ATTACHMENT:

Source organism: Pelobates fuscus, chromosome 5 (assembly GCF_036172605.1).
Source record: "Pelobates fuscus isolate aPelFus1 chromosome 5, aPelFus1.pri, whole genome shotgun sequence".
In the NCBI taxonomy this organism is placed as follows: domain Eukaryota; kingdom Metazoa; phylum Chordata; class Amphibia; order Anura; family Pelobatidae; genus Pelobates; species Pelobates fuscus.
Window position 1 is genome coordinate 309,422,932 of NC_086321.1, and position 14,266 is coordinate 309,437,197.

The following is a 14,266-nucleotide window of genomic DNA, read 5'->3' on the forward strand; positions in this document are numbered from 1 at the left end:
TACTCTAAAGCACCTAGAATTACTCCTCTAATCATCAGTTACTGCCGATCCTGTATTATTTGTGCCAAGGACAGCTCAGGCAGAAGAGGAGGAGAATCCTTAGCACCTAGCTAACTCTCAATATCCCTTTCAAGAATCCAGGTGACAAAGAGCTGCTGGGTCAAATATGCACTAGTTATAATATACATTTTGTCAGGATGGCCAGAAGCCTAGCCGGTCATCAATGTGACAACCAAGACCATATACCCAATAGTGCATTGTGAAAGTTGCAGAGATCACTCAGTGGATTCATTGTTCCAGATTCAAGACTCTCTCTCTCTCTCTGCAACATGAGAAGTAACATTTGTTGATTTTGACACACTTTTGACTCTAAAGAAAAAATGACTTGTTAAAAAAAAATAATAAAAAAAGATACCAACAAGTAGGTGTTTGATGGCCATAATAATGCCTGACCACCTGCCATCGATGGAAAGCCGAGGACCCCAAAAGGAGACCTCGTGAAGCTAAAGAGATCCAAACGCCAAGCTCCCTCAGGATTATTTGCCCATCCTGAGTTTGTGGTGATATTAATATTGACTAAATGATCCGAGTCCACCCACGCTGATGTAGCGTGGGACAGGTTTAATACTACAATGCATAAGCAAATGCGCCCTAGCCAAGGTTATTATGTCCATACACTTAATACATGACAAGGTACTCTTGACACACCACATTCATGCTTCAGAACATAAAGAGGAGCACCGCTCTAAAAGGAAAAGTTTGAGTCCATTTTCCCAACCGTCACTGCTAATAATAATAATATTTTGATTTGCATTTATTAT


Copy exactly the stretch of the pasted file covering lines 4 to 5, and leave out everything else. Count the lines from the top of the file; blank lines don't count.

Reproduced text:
Window position 1 is genome coordinate 309,422,932 of NC_086321.1, and position 14,266 is coordinate 309,437,197.

The following is a 14,266-nucleotide window of genomic DNA, read 5'->3' on the forward strand; positions in this document are numbered from 1 at the left end: